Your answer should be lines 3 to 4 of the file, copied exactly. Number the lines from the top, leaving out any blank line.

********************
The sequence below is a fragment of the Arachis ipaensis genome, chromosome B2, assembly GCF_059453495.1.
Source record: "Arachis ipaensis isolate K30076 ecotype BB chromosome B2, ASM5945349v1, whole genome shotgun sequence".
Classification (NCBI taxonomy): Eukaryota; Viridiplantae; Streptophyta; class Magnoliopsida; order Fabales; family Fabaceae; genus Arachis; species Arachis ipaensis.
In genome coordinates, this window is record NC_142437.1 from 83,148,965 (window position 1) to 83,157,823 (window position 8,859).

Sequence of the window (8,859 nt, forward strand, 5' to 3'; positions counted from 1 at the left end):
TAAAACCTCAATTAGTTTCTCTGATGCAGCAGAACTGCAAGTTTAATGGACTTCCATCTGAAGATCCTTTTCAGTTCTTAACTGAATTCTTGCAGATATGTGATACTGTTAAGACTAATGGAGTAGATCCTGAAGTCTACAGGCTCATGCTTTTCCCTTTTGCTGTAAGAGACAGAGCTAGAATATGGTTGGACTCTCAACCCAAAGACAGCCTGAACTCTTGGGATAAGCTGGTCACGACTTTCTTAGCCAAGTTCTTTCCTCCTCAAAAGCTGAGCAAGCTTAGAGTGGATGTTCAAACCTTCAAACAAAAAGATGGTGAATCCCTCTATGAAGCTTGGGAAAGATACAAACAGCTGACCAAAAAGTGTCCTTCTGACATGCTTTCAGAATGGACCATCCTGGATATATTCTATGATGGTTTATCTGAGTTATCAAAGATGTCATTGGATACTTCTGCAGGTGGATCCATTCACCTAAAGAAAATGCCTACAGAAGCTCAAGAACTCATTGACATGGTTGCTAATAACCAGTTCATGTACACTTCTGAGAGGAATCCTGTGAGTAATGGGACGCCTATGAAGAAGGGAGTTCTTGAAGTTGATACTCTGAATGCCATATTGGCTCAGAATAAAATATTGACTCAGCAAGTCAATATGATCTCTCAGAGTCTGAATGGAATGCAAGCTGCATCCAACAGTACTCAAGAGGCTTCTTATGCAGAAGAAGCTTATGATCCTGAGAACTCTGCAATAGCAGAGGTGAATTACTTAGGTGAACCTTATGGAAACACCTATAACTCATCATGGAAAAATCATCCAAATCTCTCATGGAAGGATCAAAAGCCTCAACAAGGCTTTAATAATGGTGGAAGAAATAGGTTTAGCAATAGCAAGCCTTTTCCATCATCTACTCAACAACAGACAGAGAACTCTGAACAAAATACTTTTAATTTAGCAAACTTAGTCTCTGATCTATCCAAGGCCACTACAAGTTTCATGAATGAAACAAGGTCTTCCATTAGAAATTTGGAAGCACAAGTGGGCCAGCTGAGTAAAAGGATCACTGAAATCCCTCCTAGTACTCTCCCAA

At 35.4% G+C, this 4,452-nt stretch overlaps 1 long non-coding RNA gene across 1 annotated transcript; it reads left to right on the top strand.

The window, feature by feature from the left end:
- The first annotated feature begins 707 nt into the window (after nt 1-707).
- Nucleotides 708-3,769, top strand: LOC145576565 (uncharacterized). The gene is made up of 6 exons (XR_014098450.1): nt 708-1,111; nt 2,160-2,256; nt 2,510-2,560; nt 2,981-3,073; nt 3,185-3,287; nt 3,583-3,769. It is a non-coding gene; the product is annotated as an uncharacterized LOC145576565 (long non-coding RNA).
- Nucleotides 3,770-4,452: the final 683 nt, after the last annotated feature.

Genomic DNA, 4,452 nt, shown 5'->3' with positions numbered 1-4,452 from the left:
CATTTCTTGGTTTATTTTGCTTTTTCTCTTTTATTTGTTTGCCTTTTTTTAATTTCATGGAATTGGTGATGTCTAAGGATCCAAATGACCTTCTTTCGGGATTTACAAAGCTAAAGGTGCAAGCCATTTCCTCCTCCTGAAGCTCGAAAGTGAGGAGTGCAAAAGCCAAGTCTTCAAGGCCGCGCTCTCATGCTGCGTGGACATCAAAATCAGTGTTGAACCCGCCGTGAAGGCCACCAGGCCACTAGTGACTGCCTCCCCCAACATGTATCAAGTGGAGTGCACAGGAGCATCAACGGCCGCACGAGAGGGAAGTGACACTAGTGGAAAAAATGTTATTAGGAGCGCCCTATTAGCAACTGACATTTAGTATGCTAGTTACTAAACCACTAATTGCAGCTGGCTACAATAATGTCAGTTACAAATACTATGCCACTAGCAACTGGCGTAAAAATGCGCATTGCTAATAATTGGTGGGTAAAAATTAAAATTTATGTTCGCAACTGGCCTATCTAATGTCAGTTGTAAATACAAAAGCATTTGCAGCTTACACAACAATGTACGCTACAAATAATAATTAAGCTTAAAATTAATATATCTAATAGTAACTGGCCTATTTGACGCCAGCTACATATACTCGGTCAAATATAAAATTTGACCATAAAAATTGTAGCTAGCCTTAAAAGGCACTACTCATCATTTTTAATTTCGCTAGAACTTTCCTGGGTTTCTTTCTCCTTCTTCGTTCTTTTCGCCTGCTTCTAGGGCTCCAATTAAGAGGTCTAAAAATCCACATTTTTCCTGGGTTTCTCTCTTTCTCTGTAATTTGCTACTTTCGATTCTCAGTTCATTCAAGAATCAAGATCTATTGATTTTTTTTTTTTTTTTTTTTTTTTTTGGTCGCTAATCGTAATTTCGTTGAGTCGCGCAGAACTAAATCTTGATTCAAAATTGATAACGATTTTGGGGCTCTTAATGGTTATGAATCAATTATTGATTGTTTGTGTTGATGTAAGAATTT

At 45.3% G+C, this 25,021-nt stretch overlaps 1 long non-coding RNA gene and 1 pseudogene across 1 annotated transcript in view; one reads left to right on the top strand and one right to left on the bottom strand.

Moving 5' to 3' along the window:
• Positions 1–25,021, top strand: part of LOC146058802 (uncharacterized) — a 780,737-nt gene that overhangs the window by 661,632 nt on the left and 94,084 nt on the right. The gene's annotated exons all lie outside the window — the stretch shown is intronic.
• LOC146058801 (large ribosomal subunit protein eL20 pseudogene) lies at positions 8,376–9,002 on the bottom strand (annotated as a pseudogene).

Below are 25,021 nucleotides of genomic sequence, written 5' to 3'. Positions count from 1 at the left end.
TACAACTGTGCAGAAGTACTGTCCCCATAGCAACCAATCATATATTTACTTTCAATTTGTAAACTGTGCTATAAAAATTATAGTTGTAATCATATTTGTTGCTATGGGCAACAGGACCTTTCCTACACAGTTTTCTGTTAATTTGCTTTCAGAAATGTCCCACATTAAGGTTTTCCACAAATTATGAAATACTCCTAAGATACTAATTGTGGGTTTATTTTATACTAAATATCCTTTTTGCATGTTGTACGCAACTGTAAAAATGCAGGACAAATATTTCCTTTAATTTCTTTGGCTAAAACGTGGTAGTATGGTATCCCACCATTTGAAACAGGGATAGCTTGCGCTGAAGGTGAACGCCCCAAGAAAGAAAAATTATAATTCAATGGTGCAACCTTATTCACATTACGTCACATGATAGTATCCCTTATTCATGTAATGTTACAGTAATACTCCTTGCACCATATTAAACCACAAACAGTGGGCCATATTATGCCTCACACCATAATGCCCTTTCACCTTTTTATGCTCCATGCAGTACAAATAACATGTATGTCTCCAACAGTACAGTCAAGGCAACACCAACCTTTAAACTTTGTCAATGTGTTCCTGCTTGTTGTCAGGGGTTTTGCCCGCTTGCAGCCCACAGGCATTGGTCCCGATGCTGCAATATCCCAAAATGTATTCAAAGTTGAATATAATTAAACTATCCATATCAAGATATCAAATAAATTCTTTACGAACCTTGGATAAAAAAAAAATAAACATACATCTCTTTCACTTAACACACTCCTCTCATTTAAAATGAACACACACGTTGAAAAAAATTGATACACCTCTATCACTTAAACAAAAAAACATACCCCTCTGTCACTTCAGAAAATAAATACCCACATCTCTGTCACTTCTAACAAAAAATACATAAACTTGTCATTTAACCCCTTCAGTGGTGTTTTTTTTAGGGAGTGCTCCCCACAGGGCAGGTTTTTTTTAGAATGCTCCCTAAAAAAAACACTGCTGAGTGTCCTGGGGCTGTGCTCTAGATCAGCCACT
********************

Classification (NCBI taxonomy): Eukaryota; Viridiplantae; Streptophyta; class Magnoliopsida; order Fabales; family Fabaceae; genus Arachis; species Arachis ipaensis.
In genome coordinates, this window is record NC_142437.1 from 83,148,965 (window position 1) to 83,157,823 (window position 8,859).